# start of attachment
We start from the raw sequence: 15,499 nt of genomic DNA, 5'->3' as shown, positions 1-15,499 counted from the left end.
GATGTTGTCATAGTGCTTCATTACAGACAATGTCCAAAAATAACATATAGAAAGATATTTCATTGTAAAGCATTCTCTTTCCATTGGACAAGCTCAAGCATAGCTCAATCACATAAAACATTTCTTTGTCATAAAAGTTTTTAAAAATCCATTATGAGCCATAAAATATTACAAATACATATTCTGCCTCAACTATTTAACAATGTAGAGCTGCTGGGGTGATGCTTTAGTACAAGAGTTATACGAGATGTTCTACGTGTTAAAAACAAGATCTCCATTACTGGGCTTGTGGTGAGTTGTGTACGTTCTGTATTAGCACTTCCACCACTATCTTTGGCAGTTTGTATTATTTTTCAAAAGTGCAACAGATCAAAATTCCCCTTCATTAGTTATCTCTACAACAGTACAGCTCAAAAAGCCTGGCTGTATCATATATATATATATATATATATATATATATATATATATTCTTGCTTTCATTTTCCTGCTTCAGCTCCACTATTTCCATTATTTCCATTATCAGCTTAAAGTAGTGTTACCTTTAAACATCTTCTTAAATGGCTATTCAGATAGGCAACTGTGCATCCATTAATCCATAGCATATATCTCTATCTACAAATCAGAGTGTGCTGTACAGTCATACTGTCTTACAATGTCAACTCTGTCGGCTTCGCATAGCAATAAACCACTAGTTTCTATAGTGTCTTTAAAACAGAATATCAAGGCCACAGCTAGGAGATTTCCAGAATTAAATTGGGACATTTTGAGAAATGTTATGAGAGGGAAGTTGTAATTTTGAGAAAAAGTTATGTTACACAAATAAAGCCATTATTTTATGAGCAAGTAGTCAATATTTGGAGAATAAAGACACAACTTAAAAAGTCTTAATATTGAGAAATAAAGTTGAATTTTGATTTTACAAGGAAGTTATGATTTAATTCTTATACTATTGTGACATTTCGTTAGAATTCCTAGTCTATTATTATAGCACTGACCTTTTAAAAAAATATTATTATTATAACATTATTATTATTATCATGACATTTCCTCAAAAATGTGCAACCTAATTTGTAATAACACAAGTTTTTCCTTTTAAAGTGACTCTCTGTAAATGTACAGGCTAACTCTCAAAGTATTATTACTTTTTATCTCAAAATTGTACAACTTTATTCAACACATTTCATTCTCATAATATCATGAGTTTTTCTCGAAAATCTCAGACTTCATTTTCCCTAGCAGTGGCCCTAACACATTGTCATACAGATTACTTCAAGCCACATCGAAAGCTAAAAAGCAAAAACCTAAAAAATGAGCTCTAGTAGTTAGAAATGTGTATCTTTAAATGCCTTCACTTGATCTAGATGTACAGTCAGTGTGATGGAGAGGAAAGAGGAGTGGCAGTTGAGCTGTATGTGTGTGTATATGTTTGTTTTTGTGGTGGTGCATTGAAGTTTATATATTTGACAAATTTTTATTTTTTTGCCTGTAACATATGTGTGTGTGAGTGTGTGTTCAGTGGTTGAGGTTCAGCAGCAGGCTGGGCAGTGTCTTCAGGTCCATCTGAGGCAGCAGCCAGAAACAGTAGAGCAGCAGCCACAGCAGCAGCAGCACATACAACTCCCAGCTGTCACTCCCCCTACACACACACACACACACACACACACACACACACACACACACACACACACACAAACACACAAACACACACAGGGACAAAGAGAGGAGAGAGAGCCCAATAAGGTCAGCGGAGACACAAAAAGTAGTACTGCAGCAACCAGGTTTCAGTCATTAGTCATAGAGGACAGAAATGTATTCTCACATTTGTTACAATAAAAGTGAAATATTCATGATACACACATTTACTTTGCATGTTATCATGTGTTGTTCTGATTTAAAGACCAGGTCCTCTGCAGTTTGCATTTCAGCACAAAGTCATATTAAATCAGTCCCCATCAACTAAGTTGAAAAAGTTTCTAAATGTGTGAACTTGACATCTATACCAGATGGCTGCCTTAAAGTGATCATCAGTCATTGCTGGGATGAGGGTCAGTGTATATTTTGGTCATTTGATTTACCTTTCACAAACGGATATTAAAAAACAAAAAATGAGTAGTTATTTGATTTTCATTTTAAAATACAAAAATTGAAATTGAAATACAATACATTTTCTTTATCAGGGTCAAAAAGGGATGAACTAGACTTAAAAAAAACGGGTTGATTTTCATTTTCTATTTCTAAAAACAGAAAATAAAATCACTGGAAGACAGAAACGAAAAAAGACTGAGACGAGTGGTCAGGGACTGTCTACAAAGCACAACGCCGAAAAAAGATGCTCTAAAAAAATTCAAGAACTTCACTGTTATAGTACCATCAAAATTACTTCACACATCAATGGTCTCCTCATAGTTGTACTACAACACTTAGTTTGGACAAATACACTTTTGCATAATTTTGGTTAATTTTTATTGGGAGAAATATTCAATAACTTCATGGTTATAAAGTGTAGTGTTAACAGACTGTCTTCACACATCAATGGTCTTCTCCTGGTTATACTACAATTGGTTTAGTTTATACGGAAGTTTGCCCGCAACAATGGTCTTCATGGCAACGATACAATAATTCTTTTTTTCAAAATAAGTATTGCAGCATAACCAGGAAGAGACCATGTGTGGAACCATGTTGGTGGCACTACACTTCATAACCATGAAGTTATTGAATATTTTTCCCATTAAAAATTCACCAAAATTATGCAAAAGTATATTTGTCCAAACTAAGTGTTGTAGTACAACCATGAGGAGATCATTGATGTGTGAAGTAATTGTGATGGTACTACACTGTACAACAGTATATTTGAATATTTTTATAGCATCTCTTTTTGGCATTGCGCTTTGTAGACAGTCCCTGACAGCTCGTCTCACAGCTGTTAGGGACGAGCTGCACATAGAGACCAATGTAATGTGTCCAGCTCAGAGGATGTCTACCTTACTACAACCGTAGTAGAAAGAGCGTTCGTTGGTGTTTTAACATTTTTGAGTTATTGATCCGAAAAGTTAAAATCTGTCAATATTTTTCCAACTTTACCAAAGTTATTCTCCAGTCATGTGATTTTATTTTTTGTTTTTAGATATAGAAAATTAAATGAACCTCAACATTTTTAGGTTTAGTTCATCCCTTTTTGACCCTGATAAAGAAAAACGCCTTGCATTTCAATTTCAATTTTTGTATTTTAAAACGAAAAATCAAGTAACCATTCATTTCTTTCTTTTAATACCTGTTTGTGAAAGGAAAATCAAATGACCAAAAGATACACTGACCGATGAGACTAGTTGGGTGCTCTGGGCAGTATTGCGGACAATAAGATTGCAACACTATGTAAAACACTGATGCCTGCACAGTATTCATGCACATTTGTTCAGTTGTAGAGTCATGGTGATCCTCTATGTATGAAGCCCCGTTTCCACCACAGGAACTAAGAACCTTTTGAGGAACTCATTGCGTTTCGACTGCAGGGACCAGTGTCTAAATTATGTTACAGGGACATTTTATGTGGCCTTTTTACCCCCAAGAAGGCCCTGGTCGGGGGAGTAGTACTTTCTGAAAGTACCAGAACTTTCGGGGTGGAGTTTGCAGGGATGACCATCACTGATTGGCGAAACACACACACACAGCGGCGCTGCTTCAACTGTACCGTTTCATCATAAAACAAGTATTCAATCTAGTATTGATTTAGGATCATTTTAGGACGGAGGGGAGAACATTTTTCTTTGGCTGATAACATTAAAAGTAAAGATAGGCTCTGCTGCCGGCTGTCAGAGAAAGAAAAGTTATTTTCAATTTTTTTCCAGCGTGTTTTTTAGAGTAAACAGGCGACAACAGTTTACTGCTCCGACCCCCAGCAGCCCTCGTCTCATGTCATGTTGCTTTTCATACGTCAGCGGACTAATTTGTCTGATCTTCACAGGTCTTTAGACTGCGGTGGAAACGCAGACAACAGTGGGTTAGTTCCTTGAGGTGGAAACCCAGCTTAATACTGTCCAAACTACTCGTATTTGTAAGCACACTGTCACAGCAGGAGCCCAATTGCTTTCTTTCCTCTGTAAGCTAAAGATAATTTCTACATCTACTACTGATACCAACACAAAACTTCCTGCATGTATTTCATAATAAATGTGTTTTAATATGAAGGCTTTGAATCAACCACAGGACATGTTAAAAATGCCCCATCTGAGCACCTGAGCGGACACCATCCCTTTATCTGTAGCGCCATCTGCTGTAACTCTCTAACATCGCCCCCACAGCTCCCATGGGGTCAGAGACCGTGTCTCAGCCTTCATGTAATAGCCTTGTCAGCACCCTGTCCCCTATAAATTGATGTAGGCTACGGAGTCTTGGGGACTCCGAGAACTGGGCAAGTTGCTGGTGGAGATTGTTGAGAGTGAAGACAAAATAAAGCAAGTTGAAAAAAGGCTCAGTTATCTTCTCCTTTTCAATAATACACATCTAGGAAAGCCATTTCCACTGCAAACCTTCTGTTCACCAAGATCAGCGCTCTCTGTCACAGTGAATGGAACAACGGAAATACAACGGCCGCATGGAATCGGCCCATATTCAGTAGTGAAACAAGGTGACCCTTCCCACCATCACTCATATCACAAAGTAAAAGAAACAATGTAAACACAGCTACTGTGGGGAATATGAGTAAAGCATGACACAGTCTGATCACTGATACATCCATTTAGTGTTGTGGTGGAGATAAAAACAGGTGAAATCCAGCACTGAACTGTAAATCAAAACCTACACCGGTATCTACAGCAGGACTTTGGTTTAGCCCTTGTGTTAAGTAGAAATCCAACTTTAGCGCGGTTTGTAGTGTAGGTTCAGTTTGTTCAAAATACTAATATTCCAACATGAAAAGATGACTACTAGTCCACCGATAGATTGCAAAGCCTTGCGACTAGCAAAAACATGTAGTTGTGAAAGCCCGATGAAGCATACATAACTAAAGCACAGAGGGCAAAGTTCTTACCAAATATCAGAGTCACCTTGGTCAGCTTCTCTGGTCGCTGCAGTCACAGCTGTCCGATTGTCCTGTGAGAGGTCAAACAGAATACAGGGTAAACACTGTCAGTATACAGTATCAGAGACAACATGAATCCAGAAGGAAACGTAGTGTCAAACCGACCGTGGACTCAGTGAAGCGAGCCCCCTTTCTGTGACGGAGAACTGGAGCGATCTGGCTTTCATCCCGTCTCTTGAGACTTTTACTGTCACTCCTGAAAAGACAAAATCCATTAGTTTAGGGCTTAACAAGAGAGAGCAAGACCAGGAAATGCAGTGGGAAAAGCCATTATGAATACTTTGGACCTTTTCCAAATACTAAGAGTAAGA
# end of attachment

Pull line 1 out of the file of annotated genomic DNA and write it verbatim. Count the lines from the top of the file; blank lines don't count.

We start from the raw sequence: 15,499 nt of genomic DNA, 5'->3' as shown, positions 1-15,499 counted from the left end.